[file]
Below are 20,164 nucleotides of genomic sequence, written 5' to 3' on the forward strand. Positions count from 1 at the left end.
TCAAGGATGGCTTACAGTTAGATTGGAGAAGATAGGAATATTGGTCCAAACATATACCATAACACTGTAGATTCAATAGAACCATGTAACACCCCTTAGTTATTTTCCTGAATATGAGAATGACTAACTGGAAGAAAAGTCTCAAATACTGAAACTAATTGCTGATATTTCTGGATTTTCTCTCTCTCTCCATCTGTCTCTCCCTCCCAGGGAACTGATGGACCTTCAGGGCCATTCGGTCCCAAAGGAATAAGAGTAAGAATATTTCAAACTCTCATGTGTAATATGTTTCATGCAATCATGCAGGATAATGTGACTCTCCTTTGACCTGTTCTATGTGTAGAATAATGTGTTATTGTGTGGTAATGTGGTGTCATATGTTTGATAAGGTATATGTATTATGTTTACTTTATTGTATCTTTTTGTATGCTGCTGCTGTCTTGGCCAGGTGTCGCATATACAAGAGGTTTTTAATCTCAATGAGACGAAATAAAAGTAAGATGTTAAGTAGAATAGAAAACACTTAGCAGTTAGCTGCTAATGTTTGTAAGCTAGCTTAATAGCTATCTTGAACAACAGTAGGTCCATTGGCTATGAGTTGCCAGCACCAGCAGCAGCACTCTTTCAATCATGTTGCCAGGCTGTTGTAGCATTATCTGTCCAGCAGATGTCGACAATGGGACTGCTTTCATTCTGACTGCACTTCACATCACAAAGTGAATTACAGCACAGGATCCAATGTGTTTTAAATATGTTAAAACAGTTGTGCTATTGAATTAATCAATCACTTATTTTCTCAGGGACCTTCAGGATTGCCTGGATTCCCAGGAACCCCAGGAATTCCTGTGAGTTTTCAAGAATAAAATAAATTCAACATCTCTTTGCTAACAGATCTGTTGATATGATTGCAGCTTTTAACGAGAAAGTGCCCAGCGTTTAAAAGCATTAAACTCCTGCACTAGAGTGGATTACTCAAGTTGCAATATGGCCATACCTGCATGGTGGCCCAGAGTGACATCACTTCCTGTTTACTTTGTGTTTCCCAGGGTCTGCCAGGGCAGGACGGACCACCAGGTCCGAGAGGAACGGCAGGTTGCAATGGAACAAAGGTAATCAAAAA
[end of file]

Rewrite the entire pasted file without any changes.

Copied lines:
Below are 20,164 nucleotides of genomic sequence, written 5' to 3' on the forward strand. Positions count from 1 at the left end.
TCAAGGATGGCTTACAGTTAGATTGGAGAAGATAGGAATATTGGTCCAAACATATACCATAACACTGTAGATTCAATAGAACCATGTAACACCCCTTAGTTATTTTCCTGAATATGAGAATGACTAACTGGAAGAAAAGTCTCAAATACTGAAACTAATTGCTGATATTTCTGGATTTTCTCTCTCTCTCCATCTGTCTCTCCCTCCCAGGGAACTGATGGACCTTCAGGGCCATTCGGTCCCAAAGGAATAAGAGTAAGAATATTTCAAACTCTCATGTGTAATATGTTTCATGCAATCATGCAGGATAATGTGACTCTCCTTTGACCTGTTCTATGTGTAGAATAATGTGTTATTGTGTGGTAATGTGGTGTCATATGTTTGATAAGGTATATGTATTATGTTTACTTTATTGTATCTTTTTGTATGCTGCTGCTGTCTTGGCCAGGTGTCGCATATACAAGAGGTTTTTAATCTCAATGAGACGAAATAAAAGTAAGATGTTAAGTAGAATAGAAAACACTTAGCAGTTAGCTGCTAATGTTTGTAAGCTAGCTTAATAGCTATCTTGAACAACAGTAGGTCCATTGGCTATGAGTTGCCAGCACCAGCAGCAGCACTCTTTCAATCATGTTGCCAGGCTGTTGTAGCATTATCTGTCCAGCAGATGTCGACAATGGGACTGCTTTCATTCTGACTGCACTTCACATCACAAAGTGAATTACAGCACAGGATCCAATGTGTTTTAAATATGTTAAAACAGTTGTGCTATTGAATTAATCAATCACTTATTTTCTCAGGGACCTTCAGGATTGCCTGGATTCCCAGGAACCCCAGGAATTCCTGTGAGTTTTCAAGAATAAAATAAATTCAACATCTCTTTGCTAACAGATCTGTTGATATGATTGCAGCTTTTAACGAGAAAGTGCCCAGCGTTTAAAAGCATTAAACTCCTGCACTAGAGTGGATTACTCAAGTTGCAATATGGCCATACCTGCATGGTGGCCCAGAGTGACATCACTTCCTGTTTACTTTGTGTTTCCCAGGGTCTGCCAGGGCAGGACGGACCACCAGGTCCGAGAGGAACGGCAGGTTGCAATGGAACAAAGGTAATCAAAAA